A long-sought goal in biomedical engineering is to perform tissue molecular imaging in a clinical setting, in real-time, in vivo, without stains, without slides, and in three-dimensions at optical resolutions. To this purpose, histochemical imaging contrasts have been generated from fresh unlabeled tissue specimens by varying the incident light that interacts with the specimen, rather than by treating (e.g., histologically processing and labeling) the specimen and illuminating it with fixed light. Versatile approaches of this type of imaging include tuning the optical frequency difference in stimulated Raman scattering microscopy (SRS) to obtain molecular vibration contrasts , varying the absorption wavelength in photoacoustic microscopy to obtain absorption contrasts , and programming light excitation and detection in multimodal multiphoton microscopy to obtain diverse nonlinear optical contrasts . However, for fast in vivo imaging, only one contrast (black-and-white image) is generated in one raster scan of the specimen, typically. It is possible to obtain additional types of contrast by scanning the same tissue section with different conditions of light excitation and/or detection, but this rescanning does not guarantee the co-localization of the two contrasts in in vivo imaging and increases the risk of sample photo-damage. Temporal multiplexing of different excitation conditions at each imaging pixel has been implemented for both SRS  and photoacoustic microscopy (e.g. in oxygen-metabolic vasculature imaging ) to simultaneously acquire two spectroscopic contrasts in one scan. This methodology guarantees co-localization of image data, but for imaging at a given signal-to-noise ratio, retains the risk of sample photo-damage.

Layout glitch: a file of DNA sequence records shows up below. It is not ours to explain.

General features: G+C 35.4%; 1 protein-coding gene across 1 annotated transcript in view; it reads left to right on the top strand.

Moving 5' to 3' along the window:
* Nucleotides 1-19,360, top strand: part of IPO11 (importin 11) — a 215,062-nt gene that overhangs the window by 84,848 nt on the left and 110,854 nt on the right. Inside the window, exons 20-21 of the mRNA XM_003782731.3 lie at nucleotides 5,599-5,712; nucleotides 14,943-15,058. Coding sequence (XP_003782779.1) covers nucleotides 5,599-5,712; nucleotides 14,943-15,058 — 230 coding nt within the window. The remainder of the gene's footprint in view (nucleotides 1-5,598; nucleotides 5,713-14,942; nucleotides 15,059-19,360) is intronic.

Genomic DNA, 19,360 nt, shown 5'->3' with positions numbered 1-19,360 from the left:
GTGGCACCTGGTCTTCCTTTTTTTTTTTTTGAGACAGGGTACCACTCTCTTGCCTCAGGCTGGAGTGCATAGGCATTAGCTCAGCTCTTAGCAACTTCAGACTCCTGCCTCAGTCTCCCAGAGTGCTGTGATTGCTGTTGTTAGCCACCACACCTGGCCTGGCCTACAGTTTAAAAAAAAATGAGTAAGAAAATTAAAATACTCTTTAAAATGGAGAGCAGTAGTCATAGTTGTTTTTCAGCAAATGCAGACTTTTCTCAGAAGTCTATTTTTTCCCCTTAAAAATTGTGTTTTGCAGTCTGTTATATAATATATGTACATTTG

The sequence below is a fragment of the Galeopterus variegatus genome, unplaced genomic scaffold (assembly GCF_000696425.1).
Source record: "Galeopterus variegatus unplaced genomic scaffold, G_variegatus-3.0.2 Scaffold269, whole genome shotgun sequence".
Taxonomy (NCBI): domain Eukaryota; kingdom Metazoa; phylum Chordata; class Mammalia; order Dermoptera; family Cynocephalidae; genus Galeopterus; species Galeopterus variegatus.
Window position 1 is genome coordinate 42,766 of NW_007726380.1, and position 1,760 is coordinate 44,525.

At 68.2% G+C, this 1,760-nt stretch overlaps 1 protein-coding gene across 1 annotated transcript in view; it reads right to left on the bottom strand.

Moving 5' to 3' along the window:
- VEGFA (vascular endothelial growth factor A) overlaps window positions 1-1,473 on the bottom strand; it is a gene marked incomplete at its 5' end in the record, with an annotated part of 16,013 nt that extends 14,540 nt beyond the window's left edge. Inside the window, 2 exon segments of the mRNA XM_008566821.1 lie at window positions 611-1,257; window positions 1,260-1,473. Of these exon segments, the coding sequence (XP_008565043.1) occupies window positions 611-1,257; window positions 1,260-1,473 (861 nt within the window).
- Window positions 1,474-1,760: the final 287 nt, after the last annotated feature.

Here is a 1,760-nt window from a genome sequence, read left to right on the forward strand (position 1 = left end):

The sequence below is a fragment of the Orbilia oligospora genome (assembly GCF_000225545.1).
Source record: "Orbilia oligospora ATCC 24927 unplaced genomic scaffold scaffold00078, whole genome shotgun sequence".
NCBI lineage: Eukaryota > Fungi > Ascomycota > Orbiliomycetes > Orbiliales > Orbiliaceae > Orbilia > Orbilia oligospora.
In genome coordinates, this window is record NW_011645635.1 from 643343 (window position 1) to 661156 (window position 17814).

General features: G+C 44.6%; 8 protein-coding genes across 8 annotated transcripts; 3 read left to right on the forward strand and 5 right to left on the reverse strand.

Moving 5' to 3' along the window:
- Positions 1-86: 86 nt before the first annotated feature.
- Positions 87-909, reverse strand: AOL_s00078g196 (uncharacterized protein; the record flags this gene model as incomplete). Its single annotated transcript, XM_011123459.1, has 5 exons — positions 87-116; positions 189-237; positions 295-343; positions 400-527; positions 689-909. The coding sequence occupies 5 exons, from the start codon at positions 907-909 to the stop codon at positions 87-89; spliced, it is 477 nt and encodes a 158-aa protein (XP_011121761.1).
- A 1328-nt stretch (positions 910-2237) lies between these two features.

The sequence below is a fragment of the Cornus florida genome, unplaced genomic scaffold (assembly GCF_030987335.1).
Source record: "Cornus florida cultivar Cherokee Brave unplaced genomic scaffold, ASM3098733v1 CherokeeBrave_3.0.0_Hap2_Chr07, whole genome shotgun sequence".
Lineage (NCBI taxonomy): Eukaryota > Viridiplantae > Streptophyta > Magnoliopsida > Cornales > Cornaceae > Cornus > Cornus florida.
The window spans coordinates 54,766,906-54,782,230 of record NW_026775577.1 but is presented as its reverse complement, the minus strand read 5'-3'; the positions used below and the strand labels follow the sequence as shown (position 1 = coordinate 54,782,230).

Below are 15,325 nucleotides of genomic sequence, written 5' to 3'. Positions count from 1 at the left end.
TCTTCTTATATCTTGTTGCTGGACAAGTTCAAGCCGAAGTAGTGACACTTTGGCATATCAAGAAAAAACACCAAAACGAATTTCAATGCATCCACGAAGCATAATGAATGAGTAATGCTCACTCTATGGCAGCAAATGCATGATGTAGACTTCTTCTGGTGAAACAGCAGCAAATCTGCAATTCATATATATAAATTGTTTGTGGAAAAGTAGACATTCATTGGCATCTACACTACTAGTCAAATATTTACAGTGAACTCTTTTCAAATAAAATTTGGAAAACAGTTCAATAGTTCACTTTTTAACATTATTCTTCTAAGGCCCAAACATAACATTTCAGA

With no such risk, spectral multiplexing of different detection channels has been realized in simultaneous multimodal multiphoton imaging of plant cells at 1230-nm excitation . We envision that this technique should allow multicolor “virtual” histochemistry of animal/human tissue at 1110-nm excitation via two-photon excited auto-fluorescence (2PAF, yellow), three-photon excited auto-fluorescence (3PAF, cyan), second-harmonic generation (SHG, green), and third-harmonic generation (THG, magenta) (Fig. 1(a)). The shift of the excitation wavelength from 1230-nm to 1110-nm allows for spectrally-separated detection of the four colored contrasts, in which the 3PAF and 2PAF contrasts correspond, respectively, to the emission bands of NADH and FAD with minimum spectral overlap (Fig. 1(b), upper panel) [7–9]. A recent study demonstrated the power of simultaneous label-free autofluorescence-multiharmonic (SLAM) microscopy for intravital imaging based on a solid-state laser-induced fiber supercontinuum . To further the clinical applicability of this methodology, this paper leverages the recent advances in the fiber-laser industry by building the SLAM imaging platform on a fiber-laser-induced supercontinuum for better stability and ease of operation. Further, the applicability of this new imaging platform is evaluated with a broad array of biological specimens.